According to documents filed with the city Planning Commission, two Sierra Club members — Sandra Cattell and Linda Tarnoff — signed a petition Jones circulated to oppose the lot split.
Cattell also testified against the lot split at the Planning Commission’s Sept. 18 meeting and again at the City Council’s Nov. 27 meeting, each time as a private citizen.
The Sierra Club is involved in one of the Newhall Ranch cases still pending before Jones.
Newhall Land claims Jones never said she was involved with Sierra Club members in opposing the lot split.
In two statement, filed Nov. 6 and Nov. 28, Jones said she was unaware either Cattell or Tarnoff was involved with the Sierra Club until it was brought to her attention by Newhall Land.
“I did not seek nor did I obtain the support of the Sierra Club or its members in opposition to the lot split.” Jones wrote on Nov. 6. “My neighbors’ membership in that organization was entirely coincidental and not the basis upon which I solicited their support.”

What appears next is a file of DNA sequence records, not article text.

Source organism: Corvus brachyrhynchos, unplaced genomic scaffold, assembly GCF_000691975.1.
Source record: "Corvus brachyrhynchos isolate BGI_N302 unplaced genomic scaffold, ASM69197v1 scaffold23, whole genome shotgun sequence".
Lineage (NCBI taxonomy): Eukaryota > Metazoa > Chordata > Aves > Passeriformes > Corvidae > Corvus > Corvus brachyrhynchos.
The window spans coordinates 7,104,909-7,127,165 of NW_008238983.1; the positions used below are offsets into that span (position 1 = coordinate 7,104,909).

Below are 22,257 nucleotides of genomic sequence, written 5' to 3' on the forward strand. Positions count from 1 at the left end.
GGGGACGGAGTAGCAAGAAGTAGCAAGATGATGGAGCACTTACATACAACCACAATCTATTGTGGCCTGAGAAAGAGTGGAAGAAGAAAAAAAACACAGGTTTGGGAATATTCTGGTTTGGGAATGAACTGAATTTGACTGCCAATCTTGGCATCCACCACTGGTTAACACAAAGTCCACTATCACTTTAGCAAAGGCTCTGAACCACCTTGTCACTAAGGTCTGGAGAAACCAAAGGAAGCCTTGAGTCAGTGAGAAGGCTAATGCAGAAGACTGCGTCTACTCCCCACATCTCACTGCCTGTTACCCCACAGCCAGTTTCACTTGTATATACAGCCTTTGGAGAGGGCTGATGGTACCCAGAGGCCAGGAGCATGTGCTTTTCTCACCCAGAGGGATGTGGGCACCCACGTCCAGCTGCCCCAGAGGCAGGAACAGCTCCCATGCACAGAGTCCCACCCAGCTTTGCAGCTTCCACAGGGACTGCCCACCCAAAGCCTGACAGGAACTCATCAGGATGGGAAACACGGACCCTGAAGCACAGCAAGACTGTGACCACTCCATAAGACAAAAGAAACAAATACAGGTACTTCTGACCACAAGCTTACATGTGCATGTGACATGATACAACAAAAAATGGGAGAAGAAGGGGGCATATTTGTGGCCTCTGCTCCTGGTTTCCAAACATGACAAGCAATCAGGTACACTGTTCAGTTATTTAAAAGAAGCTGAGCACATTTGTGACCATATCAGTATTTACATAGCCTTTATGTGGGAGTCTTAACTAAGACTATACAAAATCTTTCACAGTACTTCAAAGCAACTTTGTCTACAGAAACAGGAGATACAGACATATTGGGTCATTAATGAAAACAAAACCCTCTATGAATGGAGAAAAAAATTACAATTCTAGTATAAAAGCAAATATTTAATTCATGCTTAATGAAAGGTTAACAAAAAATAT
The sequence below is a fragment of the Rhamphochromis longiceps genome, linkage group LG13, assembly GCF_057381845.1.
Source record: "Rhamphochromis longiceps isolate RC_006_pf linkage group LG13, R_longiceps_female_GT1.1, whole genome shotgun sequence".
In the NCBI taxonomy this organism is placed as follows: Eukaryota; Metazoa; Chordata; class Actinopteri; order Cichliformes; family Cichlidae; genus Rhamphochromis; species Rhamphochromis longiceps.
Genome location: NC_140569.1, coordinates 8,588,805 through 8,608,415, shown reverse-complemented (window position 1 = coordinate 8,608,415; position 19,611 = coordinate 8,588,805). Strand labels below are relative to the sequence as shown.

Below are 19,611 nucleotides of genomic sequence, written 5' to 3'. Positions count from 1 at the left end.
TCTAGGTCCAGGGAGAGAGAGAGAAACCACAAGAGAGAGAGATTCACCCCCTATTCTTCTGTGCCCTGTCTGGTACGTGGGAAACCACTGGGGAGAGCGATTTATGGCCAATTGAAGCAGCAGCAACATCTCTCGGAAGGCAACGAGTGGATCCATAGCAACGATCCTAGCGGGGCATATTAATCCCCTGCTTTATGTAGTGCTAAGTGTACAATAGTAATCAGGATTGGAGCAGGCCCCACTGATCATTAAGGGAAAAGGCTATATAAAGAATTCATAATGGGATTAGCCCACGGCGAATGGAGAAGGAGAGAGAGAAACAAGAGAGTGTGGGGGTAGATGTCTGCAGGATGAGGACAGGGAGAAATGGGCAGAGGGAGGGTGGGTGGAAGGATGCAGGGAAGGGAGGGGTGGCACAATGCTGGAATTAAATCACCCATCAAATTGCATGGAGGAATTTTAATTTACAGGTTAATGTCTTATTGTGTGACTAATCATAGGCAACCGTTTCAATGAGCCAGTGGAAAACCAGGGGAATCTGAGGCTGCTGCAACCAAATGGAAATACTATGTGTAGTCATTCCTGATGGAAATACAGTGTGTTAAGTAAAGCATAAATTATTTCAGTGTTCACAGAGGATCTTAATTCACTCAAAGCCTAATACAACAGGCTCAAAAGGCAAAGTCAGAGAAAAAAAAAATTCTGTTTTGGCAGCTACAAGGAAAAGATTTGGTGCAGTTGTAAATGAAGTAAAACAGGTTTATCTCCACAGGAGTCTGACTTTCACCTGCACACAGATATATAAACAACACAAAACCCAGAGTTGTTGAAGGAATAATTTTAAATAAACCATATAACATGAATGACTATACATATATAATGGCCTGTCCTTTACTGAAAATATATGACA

Reached by phone Saturday, Cattell said she met Jones by chance while inspecting the area of the planned lot split before the September Planning Commission meeting.
“All of a sudden I am connected with a judge I hardly know who lives down the street from me,” Cattell said. “We had maybe a 10-minute conversation.” She said she never told Jones of her Sierra Club involvement.
Arthur Scotland, a Newhall Land attorney, said Cattell had testified during a 2009 hearing on Newhall Ranch. Her testimony is included in the materials Jones would have reviewed, Scotland said.
Jones’ Oct. 15 ruling involved the same case.
Cattell confirmed she spoke at the hearing as a member of the Sierra Club but said her testimony was primarily suggestions about the project’s effects on endangered species or the Santa Clara River.
Speaking in general terms, Bennett said motions to disqualify judges are fairly common and estimated he sees at least one a day in his role as court counsel.
Many are not rooted in the facts of law but rather a party’s dissatisfaction with the outcome of a case, he said.
“Most people don’t understand what’s required to seek disqualification,” he said.